—The promenade and ball are the hallmarks of any AGM. After dinner, the entire assembly does a promenade, in their finery for the ball, around any location at which they happen to be meeting (when I attended an AGM in Washington DC, the promenade took place on the escalators connecting four levels of the hotel— quite a sight). This time, we strolled at dusk to the Governor’s Palace, led by four torch bearers (with modern protective gear—those torches were huge!) where an actress told us period-appropriate ghost stories. Then we gathered for the ball, to dance and drink and carouse. The music was provided by a small string ensemble, and a caller with the calmest voice imaginable led the lines of dancers in the sometimes-intricate moves. Luckily everyone was good-humored!
—The attention to dress is something that has always marked an assembly of Janeites (as it marked the interests of many of Jane Austen’s characters, at a time when distinctions in dress spoke more loudly than words). At the conference, this could be seen in both modern expressions (as in this T-shirt with its reference to Lady Catherine de Bourgh’s admonishment of Elizabeth Bennet in Austen’s Pride and Prejudice), and in scrupulous care with period detail in the many outfits worn by attendees, especially at the ball. In Colonial Williamsburg, where the park interpreters are dressed in colonial era period-appropriate apparel (mostly from the second half of the 18th century), conference attendees in Georgian/Regency attire (from the late 18th to early 19th centuries) didn’t stand out as much to our modern eyes. However, they would have stood out in the late 1700s, when wearing rich and patterned clothing identified one as a loyalist to the crown, and was positively unpatriotic (patriots wore homespun).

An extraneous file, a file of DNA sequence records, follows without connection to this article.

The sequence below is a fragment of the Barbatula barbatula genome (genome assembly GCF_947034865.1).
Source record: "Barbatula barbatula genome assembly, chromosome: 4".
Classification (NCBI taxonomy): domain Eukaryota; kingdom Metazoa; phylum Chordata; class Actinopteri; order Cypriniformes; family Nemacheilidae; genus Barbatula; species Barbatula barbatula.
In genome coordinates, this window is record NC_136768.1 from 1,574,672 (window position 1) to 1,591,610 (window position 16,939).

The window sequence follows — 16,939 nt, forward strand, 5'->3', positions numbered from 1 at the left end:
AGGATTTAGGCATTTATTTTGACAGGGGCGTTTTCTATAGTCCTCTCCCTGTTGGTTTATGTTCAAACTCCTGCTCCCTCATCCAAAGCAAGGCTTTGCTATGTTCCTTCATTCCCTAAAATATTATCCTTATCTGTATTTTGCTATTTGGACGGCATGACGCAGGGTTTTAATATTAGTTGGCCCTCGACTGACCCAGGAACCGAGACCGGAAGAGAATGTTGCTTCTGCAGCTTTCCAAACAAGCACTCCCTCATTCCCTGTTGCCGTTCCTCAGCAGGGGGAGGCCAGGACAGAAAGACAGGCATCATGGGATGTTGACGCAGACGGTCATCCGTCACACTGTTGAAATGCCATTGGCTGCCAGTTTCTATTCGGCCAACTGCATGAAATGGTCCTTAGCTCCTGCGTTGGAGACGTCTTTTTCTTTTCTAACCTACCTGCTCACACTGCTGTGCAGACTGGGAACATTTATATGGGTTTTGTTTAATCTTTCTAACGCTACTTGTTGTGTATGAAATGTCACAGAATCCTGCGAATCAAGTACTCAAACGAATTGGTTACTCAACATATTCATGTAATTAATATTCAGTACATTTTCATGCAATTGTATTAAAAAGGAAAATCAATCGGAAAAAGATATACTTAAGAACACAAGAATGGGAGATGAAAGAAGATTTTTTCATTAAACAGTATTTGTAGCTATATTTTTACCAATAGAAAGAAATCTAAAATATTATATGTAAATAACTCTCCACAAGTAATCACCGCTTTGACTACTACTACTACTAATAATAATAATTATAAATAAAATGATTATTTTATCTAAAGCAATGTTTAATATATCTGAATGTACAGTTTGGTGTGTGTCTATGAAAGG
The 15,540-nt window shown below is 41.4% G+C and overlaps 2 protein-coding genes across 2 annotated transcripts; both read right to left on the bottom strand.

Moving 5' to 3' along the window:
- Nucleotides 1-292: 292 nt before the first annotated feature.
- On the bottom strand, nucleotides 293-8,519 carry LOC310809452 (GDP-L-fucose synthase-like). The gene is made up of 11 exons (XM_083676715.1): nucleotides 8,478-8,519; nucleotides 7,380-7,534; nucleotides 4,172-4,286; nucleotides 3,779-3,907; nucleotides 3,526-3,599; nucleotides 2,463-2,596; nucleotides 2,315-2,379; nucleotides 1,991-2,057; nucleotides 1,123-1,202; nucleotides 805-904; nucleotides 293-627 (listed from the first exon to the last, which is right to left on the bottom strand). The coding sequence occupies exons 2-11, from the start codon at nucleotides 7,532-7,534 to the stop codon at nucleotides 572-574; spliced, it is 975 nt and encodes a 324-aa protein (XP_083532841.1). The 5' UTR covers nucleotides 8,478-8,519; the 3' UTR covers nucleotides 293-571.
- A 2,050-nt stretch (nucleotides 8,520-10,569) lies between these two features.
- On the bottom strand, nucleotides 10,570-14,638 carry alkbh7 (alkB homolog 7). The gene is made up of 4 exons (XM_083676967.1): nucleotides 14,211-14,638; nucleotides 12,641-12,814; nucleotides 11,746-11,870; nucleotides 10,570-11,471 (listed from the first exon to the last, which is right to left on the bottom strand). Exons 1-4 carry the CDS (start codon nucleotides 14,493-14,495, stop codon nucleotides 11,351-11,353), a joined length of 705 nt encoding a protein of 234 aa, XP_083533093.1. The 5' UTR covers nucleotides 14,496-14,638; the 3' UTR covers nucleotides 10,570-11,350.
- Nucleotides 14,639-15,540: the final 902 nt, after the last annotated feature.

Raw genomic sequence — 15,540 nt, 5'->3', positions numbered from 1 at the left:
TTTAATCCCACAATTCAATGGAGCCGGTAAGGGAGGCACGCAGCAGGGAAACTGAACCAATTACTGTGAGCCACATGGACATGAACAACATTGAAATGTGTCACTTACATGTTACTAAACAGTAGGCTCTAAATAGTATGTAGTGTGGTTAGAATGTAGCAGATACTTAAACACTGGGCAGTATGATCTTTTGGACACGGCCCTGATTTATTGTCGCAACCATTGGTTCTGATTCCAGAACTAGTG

—On the final afternoon, there was an 18th century cricket demonstration. The rules were somewhat different then than in modern cricket! (the largely north American audience might not have been as aware of differences). And in case you are wondering that the photo shows a woman playing, Austen tells us that Catherine Morland, heroine of Northanger Abbey (the novel on which this year’s conference focused) loved cricket as a girl and played it with her brothers!
Intrigued? If you haven’t read any Jane Austen, or if you tried as a teenager and couldn’t warm to it, maybe have another look… Here is a complete set, free and online, from the wonderful Project Gutenberg. For introductions to her life and work, try Jane Austen (with an introduction by Harold Bloom), or The Cambridge Introduction to Jane Austen. And for more reading on Jane Austen devotees, try Among the Janeites or The Making of Jane Austen. For a video of a spirited debate comparing Jane Austen and Emily Brontë, check out this one from IntelligenceSquared. And consider joining us at the JASNA 2020 AGM next year in Cleveland!
*The term Janeite is often not used as a compliment; see this decidedly non-neutral Wikipedia overview. However, for the purposes of this article, the term is used affectionately!